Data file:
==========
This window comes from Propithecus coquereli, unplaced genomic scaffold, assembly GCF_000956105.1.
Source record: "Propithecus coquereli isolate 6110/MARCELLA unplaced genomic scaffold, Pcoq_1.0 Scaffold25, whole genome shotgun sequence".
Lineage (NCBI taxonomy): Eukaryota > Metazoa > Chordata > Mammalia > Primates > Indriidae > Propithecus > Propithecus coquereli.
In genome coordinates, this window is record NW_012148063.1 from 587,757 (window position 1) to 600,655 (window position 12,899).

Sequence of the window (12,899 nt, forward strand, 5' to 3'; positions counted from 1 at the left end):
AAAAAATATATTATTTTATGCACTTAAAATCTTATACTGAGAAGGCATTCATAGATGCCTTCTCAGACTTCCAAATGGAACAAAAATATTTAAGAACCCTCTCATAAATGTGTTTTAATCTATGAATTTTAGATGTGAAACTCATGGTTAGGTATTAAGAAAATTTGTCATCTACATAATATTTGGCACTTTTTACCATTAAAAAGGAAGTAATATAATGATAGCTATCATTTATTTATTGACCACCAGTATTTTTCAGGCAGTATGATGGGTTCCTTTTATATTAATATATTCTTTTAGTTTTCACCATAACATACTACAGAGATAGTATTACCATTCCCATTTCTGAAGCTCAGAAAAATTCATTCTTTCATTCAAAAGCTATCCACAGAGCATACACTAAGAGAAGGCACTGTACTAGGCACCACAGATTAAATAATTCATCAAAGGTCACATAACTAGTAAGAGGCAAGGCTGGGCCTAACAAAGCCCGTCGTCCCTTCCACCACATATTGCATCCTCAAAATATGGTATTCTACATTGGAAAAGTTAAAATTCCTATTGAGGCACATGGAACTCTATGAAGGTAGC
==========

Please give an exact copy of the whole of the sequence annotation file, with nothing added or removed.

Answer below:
This window comes from Propithecus coquereli, unplaced genomic scaffold, assembly GCF_000956105.1.
Source record: "Propithecus coquereli isolate 6110/MARCELLA unplaced genomic scaffold, Pcoq_1.0 Scaffold25, whole genome shotgun sequence".
Lineage (NCBI taxonomy): Eukaryota > Metazoa > Chordata > Mammalia > Primates > Indriidae > Propithecus > Propithecus coquereli.
In genome coordinates, this window is record NW_012148063.1 from 587,757 (window position 1) to 600,655 (window position 12,899).

Sequence of the window (12,899 nt, forward strand, 5' to 3'; positions counted from 1 at the left end):
AAAAAATATATTATTTTATGCACTTAAAATCTTATACTGAGAAGGCATTCATAGATGCCTTCTCAGACTTCCAAATGGAACAAAAATATTTAAGAACCCTCTCATAAATGTGTTTTAATCTATGAATTTTAGATGTGAAACTCATGGTTAGGTATTAAGAAAATTTGTCATCTACATAATATTTGGCACTTTTTACCATTAAAAAGGAAGTAATATAATGATAGCTATCATTTATTTATTGACCACCAGTATTTTTCAGGCAGTATGATGGGTTCCTTTTATATTAATATATTCTTTTAGTTTTCACCATAACATACTACAGAGATAGTATTACCATTCCCATTTCTGAAGCTCAGAAAAATTCATTCTTTCATTCAAAAGCTATCCACAGAGCATACACTAAGAGAAGGCACTGTACTAGGCACCACAGATTAAATAATTCATCAAAGGTCACATAACTAGTAAGAGGCAAGGCTGGGCCTAACAAAGCCCGTCGTCCCTTCCACCACATATTGCATCCTCAAAATATGGTATTCTACATTGGAAAAGTTAAAATTCCTATTGAGGCACATGGAACTCTATGAAGGTAGC